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Nats’ Anthony Rendon named LatinoBaseball’s 2019 Player of the Year — then signs with Angels for $245M

By Robert Dominguez

The end of the Bryce Harper era was hardly the baseball apocalypse most Washington Nationals fans feared when the former wunderkind and 2015 National League MVP walked to Philadelphia as a free agent at the start of the 2019 season.

His loss was the Nationals’ gain, as the emergence of bonafide star Juan Soto, the 20-year-old phenom from the Dominican Republic, more than made up for Harper’s defection to the the rival Phillies.

Yet it was Anthony Rendon, the Nats’ unheralded — until now — third baseman, who was the real driving force behind Washington’s underdog World Series win over the powerhouse Houston Astros after years of postseason futility.

Rendon, 29, a Houston, Texas native of Mexican descent, was named LatinoBaseball.com’s 2019 Player of the Year for stepping up and enjoying his best season yet. He led the team in most offensive categories — 34 HR (tied with Soto), a Major League-leading 130 RBI, a .319 average and an NL-best 44 doubles.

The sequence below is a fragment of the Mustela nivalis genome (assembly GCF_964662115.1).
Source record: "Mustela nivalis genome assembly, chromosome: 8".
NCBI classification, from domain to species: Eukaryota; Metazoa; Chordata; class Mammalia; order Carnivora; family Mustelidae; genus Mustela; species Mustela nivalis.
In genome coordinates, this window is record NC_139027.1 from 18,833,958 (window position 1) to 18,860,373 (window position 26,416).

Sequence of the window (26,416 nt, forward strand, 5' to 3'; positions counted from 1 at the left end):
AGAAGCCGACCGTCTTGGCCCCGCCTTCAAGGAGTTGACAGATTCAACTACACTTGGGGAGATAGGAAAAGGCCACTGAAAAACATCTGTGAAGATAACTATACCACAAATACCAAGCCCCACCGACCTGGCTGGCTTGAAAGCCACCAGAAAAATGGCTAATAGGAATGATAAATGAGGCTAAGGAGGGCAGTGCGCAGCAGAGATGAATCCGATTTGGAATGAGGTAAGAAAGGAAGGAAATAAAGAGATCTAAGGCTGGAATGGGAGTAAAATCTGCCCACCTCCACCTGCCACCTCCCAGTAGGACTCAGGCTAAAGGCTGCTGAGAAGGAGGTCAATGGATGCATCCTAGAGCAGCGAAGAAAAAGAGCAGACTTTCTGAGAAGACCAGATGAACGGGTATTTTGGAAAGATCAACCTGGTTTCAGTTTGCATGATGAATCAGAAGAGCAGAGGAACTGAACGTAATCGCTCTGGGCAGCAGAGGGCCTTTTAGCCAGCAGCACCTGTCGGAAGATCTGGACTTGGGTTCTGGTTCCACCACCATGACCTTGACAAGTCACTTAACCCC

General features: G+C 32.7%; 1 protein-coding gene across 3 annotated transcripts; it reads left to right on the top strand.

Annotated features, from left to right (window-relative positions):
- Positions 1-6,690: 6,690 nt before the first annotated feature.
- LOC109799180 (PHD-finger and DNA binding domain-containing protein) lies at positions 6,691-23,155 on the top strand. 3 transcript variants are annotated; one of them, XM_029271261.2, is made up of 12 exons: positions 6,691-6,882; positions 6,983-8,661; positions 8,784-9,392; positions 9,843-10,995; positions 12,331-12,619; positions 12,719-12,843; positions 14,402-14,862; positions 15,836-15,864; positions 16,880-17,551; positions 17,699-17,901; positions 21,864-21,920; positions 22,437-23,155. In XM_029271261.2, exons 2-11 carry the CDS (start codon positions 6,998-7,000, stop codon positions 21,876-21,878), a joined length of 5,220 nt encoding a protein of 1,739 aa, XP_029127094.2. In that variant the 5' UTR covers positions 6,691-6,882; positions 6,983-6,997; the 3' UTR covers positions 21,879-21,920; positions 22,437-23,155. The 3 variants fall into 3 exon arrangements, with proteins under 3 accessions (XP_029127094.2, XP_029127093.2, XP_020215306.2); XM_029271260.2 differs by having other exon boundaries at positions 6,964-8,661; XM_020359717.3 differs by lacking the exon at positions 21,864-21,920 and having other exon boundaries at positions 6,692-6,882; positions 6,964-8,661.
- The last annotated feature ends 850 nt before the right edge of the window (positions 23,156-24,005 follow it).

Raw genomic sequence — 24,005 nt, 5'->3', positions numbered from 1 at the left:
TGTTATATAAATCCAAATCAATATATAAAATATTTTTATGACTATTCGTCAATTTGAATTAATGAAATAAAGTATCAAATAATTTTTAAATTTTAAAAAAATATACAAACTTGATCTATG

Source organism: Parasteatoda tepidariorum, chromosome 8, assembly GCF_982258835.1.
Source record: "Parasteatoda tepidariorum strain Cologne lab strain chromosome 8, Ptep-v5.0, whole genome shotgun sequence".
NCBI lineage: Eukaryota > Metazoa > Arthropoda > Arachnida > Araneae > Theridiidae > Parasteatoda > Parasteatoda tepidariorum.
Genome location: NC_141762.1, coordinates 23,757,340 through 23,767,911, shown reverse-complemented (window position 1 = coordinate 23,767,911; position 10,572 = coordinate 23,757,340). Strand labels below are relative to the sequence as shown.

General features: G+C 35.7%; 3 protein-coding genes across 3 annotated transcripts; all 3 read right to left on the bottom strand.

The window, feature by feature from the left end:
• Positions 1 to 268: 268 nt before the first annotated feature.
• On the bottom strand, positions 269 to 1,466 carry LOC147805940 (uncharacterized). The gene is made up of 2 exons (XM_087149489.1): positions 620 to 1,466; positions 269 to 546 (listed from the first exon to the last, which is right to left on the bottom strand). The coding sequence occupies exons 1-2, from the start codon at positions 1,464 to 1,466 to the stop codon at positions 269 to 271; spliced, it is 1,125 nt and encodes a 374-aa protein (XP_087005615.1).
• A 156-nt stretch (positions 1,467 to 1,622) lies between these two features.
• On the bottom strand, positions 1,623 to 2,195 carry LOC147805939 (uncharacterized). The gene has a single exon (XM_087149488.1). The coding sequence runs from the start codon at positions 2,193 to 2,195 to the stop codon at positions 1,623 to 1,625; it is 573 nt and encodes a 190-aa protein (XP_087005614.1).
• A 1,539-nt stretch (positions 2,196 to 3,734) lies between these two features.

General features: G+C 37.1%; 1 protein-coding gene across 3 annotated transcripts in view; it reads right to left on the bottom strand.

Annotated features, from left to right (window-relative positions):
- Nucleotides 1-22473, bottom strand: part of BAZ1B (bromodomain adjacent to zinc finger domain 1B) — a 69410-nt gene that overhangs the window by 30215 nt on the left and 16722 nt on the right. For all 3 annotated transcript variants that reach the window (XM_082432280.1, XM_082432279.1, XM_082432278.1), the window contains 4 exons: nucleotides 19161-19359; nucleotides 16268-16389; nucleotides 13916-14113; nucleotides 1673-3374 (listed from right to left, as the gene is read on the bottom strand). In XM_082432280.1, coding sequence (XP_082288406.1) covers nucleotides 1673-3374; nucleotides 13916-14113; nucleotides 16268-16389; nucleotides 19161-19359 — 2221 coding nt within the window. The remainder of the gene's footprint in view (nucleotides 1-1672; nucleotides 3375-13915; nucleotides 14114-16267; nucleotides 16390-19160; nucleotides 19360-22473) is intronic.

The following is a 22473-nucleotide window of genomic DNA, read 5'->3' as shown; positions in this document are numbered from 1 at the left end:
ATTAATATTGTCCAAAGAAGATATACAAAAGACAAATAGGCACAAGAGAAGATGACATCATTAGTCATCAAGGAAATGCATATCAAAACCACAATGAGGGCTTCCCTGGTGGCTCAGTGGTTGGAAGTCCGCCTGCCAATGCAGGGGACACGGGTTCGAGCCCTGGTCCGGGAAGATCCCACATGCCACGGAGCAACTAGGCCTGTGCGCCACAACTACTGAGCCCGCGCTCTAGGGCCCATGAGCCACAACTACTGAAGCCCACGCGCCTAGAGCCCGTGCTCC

He played his usual stellar defense and was the toughest out in the NL, striking out only 86 times despite his power numbers and making contact 88% of the time. He also shined on the postseason stage, batting .328 with three home runs and 15 RBI as the Nationals won the World Series for the first time in franchise history.

Rendon, who was third in MVP voting last season, also made the NL All-Star squad for the first time in his seven-year career and took home his second Silver Slugger Award. 

Update: Unfortunately for Washington fans, Rendon is now the second marquee player to leave the team in two seasons. In December, he signed a seven-year, $245 million contract with the Los Angles Angels, where he will fit nicely into a lineup that boasts future Hall of Famers Albert Pujols and Mike Trout.

Robert Dominguez is co-author of “Bronx Bummers: The Unofficial History of the New York Yankees’ Bad Boys, Blunders and Brawls.”

robert@latinosportsites.com

Photo: Scott Ableman – Under Creative Commons License

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